The woman sitting next to him had a pretty gold necklace. Her hair was in a loose bun at the back of her head, and she had a dimple that appeared at the slightest smile on the one side of her face that I could see from where I was sitting. She smiled often.

The woman then gave a huge grin, which made me wish I was close enough to make sense of the few words that managed to escape towards me.

Just as my curiosity died down, and I stood up to go find Ali, the woman walked up to me and kissed my forehead, followed by the man whose gaze lingered.

Ammo Hashem paused, looked at me, then told me to call Mama Yasmeen.

Hands grasp at my body, awakening the sleeping bruises. Slow strokes at first. Playing. Mocking God.

All nine of us sat huddled together on worn out, stained mattresses in the room we shared. Ali and I being the eldest, sat close together while the rest of the kids lay heads-upon-stomachs in front of us. The smell of stale bread and boiled beans reassured us. Outside it was dark, but inside it was darker. There were no secret passages for the streetlights or the moon to creep in. We tried to talk in hushed voices, but every so often one of the kids giggled, and we’d all break out in laughter, which we reduced to snorts escaping through the fingers we pressed against our lips.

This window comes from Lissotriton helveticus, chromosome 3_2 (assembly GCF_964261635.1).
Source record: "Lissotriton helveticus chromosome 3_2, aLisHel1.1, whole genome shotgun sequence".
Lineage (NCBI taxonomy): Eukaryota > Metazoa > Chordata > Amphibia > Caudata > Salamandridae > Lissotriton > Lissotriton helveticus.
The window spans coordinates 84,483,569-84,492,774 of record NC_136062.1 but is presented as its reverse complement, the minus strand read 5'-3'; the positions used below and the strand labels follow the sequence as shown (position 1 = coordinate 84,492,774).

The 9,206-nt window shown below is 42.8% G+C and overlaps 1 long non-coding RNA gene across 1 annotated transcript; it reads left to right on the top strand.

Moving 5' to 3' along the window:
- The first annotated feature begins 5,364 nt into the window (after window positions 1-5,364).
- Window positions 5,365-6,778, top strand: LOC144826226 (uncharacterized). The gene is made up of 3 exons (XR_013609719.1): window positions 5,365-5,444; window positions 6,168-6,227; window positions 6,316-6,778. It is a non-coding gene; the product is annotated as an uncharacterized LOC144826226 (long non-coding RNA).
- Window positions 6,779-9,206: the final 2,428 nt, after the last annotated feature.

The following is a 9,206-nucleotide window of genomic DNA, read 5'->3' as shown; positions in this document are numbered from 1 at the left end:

No one wanted to wake Ammo Hashem. He never actually did anything to make us fear him, to be honest. All we ever saw of him was a short, fat man with graying hair and an uneven beard coming around with the old tin cookie box at the end of the day, impatiently demanding the money we never got to call our own.

The youngest and sweetest, only four years old, was Aisha. None of us were really related there, but if anything, Aisha was my soul. I used to sit and wonder sometimes how desperate and evil people must be to abandon such a pretty creature. My dark hair and ordinary small brown eyes must have been an aiding factor when my parents decided they’d be better off without me. I don’t like thinking of the alternative… that perhaps it was so I’d be better off without them and anything they had to offer me. But who would give up dainty curls and almond eyes as magical as Aisha’s? If I had a child that looked like her, I would never, ever sell her to people who run pitiful businesses on city streets.

“Money is prettier ya habla, you idiot. When is your brick head going to learn this?” Ali told me. “I mean, if it were about how handsome the child is, don’t you think people would be fighting to keep me?” he added with an overly exaggerated wink, imitating the way the old one-legged beggar at Hamra street used to wink at me. Ever since the day Ali saw him do that, he made us take a different route to our traffic light. But for now, the dark humor was welcome.

Aisha was much too young to wander off alone yet, so she stayed with Mama Yasmeen all day, sitting on her hip, arms around her neck, legs dangling awkwardly. This is a stage that each one of us has been through, clinging to the same filthy black burka now an ugly shade of grey from overuse, eyes becoming sadder every day with steady practice. There was no doubt Aisha’s meek looks would roll down many more windows than even Ali’s.